Soles for Shoes, Choosing Walking Boots
Every month our resident guide, John Millen, brings you an anecdote, update, or tip on the gear you are likely to use on a walking or cycling holiday. Always from his personal point of view. Thinking about getting new footwear this spring for your walking holidays? Time to check the soles for your shoes with John!
Often people have just one pair of outdoor footwear and this may mean that they end up wearing a less appropriate shoe for their particular activity.
Soles that are too heavy for faster low level walking can leave you with blisters, whereas soles that are too light for 'proper' mountain walking could leave you lame. The development of extremely lightweight running shoes and boots with light fabrics have changed the landscape in this area completely, giving you so much choice flexibility. For a lot of walking holidays, we always advise on a degree of ankle support. Numerous people with a running background will probably have quite flexible ankles though, so could cope with less protective footwear. A good place then to look at are the Salomon Speed Cross range for example, or various trail running models from Merrell, Vaude etc. There are also shoes called 'approach shoes' in this category, which have more of a traditional walking-shoe-look about them. Some of these come with Gore-Tex fabric, which helps on wet days, although some may prefer more quick draining, faster drying shoes. The type of material is important if you are going walking in warm or cold conditions, where ventilation rather than waterproofness may be a bigger concern.
Soles for Shoes When Doing Easy-Moderate Walking
A lot of the easier to moderate walking tours that we offer involve farm and gravel tracks, through fields, forests and over downs and through dales. Generally, lowland-walking does not include sustained steep trails or climbs, or a lot of rocky paths, so the appropriate soles for these shoes and boots should be quite bendy. This will give you a lot of spring on your fore step. These types of hiking boots often wear comfortable straight out of the box. Inevitably there will be some road walking on our tours, so have as much cushioning as possible. The running-style footwear is very suited to this. Some of the soles on lightweight shoes or boots have a grippy sole of differing materials, which can mean that parts of the sole wear quite quickly. Also, on the grip part there may only be a thin 'skin' on a compressed foam midsole, which can tear or separate if it is used for mountain usage. These are quite good types of shoe for say walking in Tuscany, Burgundy, Tarn or doing the South Downs Way, or the lowland parts of the Coast to Coast or Dales Way.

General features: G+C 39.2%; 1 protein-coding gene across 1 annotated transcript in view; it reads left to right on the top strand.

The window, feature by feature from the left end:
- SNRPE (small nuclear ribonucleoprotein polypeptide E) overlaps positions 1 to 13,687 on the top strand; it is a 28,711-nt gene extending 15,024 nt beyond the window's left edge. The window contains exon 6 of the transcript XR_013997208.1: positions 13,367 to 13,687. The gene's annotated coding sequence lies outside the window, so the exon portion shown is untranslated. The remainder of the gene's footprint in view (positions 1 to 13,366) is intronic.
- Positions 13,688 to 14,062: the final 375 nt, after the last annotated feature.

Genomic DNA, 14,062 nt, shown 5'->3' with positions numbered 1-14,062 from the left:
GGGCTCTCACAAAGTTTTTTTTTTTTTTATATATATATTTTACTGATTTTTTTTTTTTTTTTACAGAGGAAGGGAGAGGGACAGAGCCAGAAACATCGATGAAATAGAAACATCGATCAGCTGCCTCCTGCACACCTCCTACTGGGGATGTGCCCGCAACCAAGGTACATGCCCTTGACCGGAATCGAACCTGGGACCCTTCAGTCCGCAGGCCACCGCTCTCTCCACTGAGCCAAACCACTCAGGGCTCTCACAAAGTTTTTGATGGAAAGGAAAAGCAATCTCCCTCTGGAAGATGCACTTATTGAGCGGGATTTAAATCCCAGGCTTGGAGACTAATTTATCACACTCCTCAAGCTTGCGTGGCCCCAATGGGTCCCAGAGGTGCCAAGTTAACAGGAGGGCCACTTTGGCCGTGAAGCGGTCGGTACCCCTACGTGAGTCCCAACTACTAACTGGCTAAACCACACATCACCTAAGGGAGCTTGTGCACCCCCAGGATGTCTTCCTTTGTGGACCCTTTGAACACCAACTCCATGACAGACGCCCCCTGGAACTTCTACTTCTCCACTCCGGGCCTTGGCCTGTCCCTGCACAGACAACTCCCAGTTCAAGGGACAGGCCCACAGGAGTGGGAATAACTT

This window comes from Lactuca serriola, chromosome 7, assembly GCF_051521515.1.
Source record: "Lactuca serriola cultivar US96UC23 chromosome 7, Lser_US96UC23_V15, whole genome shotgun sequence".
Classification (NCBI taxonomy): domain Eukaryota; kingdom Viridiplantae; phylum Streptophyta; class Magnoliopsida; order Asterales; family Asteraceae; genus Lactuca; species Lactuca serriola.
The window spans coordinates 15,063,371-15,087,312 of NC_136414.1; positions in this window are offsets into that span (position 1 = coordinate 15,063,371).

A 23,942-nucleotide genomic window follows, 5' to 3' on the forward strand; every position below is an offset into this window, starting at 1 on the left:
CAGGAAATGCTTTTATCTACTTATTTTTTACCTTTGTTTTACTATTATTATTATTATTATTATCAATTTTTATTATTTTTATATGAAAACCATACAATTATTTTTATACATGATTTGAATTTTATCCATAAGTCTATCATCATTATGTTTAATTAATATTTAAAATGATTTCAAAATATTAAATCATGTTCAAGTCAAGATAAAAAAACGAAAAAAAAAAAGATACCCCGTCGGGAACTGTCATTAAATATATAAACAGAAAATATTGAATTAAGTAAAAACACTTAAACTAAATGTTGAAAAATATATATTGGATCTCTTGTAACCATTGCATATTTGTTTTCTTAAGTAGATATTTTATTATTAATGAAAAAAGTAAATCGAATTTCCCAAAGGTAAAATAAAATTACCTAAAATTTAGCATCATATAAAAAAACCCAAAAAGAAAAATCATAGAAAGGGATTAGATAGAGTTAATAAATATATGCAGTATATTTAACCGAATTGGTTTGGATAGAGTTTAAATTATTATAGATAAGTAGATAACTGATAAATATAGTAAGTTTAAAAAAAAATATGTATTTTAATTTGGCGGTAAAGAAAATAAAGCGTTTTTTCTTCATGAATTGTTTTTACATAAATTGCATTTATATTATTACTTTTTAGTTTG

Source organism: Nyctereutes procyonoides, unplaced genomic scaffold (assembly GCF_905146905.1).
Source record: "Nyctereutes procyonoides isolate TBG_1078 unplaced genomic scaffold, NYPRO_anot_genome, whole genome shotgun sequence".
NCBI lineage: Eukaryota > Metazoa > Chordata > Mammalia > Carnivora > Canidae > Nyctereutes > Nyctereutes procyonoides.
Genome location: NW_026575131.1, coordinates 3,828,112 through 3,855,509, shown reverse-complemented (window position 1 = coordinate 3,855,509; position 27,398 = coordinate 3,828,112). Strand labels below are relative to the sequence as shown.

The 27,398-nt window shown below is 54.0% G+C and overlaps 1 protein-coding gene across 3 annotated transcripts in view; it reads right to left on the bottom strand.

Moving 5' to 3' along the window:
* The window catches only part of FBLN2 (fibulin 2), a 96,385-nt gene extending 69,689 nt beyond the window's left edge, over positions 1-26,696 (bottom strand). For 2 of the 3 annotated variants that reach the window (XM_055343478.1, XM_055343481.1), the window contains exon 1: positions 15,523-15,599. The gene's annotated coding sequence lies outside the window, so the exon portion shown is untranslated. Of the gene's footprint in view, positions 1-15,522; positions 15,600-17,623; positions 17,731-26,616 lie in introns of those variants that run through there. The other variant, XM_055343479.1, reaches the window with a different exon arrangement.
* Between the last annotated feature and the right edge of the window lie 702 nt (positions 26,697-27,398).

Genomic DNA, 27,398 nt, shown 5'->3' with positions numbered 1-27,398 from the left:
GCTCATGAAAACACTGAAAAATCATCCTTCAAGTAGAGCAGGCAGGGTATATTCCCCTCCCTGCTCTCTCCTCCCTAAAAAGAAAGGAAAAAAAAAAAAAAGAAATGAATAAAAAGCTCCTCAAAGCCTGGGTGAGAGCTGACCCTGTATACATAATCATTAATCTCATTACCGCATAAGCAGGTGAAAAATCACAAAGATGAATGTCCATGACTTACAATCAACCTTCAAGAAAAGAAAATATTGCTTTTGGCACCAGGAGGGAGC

Soles for Shoes When Doing Moderate-Challenging Walking
When it comes to the more moderate to challenging walks, often in national parks going uphill and on steep slopes, soles for shoes or boots should be much more rigid, flexing slightly at the ball of the foot. Vibram soles are the most famous in this department, usually with one type of hard rubber used on soles with large rubber cleats for gripping mud and moor, and the welt well bonded with the fabric or leather. There may be a cushioning element in the heel or even forefoot, but often if you want better cushioning, you may want to invest in a cushioned insole. Bear in mind though that this may reduce the clearance between the top of your toes and the roof of the shoe. This offers your foot, ankle and even calves more support. The sole of a hill-walking boot will often be much tougher and stronger than a standard rambling boot, as they are built to take on tougher terrain. See Meindl Bhutan or Scarpa GTX for example. These are ideal for tours such as the Alpine Pass Route, Tour du Mont Blanc, or the upland bits of the Coast to Coast.
Soles for Shoes When Doing Challenging Hiking
Now we come to choosing the right soles for big mountain tours like the Mont Blanc Ascent, Aconcagua, Mera and Island Peak. At this point, insulation becomes more of an issue and so does having a rigid sole. There is very little flex at the ankle and you walk around like C-3PO (the Star Wars character). However, the sole is usually a pretty solid Vibram unit, good for kicking steps in the snow or using crampons. These types of soles have become a lot lighter over the years with new materials used. My advice would be to use boots like Scarpa Mantas and Scarp Charmoz on the Scottish and Alpine peaks and chunky Scarpa Vegas or Phantoms (with integrated insulated gaiter) for winter mountaineering and bigger Andean and Himalayan peaks.
If you have booked a walking holiday with us and are unsure of the type of shoes needed for your trip, or if you like some general advice on soles for shoes, please don’t hesitate to contact John or other members of our team.
Did you know? When you book a trip with us, you receive a unique discount code for shopping at Cotswold Outdoor (with stores online and all over the UK).